Billie’s Bulllies – Part Two

(Originally posted Thursday, February 7, 2013 )

Having just moved to Milaca (in the middle of the school year, of course) I didn’t know about the Gilmer Girl—or about her fondness for terrorizing anyone younger than her who was dumb enough to cut through the park on the way to or from school—until I had taken the risky trek several times.

Fortunately I learned of the fiendish fourth grader before I actually met her, thanks to a couple of curious classmates who asked me where I lived and how I got to school. I had barely gotten as far as ‘the park’ in my story when their faces all went white, and they started telling me about the dreaded Gilmer Girl and why the park was to be avoided at all cost.

Having moved three times in as many years by then—and having survived the death of my mother two years earlier—I had learned to charm my way into the heart of almost anyone in my vicinity and naively ignored the warnings of my concerned compadres. Instead I decided to continue crossing through the park and resolved that if I encountered the Gilmer Girl, I would talk her out of harming me, make her my friend, and perhaps even convince her to change her evil ways.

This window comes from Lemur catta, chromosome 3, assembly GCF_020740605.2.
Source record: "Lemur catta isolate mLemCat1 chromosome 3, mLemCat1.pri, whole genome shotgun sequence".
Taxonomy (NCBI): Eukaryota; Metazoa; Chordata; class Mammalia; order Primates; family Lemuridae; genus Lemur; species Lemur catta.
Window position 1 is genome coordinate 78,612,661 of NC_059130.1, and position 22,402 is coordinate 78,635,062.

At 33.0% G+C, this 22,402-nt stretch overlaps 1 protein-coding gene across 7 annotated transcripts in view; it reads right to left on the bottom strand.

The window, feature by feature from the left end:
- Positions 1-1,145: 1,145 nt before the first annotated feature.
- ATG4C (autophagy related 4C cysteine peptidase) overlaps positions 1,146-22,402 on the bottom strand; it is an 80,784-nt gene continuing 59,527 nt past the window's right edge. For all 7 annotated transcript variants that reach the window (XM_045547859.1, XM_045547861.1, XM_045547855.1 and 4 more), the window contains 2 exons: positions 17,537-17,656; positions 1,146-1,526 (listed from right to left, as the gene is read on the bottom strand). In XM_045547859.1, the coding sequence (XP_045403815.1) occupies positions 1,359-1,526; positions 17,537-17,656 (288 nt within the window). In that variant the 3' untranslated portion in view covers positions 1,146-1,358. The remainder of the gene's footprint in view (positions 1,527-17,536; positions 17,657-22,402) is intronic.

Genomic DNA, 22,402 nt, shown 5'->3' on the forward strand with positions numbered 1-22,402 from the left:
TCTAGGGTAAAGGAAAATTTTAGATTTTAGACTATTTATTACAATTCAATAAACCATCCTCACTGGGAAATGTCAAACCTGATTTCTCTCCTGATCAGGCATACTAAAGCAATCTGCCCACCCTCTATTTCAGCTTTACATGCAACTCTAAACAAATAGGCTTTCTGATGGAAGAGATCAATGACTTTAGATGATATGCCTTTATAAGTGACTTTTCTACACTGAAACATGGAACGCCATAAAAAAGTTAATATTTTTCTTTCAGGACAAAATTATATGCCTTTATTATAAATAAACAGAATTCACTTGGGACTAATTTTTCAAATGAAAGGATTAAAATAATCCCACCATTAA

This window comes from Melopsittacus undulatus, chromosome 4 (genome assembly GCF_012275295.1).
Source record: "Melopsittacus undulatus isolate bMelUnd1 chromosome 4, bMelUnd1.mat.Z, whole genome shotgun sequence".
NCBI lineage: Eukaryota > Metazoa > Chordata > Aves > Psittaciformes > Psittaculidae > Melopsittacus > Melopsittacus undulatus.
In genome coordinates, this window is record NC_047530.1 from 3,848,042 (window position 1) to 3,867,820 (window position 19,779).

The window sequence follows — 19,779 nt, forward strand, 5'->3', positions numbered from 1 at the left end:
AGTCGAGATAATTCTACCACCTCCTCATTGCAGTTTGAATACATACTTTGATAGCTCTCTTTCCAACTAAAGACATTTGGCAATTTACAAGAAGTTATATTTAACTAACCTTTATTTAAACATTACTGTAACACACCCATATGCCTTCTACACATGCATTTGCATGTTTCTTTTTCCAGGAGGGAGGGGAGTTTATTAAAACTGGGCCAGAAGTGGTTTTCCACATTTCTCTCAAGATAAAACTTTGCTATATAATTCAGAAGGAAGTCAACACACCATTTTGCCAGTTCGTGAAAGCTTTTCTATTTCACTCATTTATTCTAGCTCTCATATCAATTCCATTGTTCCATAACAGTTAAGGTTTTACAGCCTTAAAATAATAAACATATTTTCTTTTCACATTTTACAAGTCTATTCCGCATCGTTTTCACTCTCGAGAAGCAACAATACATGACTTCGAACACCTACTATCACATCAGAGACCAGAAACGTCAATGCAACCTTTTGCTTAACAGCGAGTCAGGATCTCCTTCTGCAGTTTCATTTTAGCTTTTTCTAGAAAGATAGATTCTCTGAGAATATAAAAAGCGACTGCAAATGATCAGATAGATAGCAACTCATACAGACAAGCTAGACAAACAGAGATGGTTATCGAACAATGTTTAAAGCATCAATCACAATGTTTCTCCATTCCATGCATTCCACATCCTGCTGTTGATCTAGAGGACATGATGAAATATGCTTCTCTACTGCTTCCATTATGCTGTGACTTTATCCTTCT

I’d like to report that my plan worked and that the Gilmer Girl and I became best buds who still correspond today. I’d like to say she turned over a new leaf and now runs a charity that benefits the elderly or small animals. But that would be a lie.

In truth, I have no clue what happened to the Gilmer Girl. Judging from her reputation and our single encounter, I’m guessing she’s in jail—if not as an inmate then perhaps as an employee. I can just imagine her patrolling the halls and barking orders at the residents to keep them in line, or sporting a fancy orange jumpsuit and extorting cigarettes or contraband from the other members of her cell block.

All I can say for sure about the Gilmer Girl is that she was not interested in making friends. She may have been a person in pain who only needed to be understood, but that was not apparent on that cloudy, cold morning when she hopped off the bench and stormed over to block my path to school.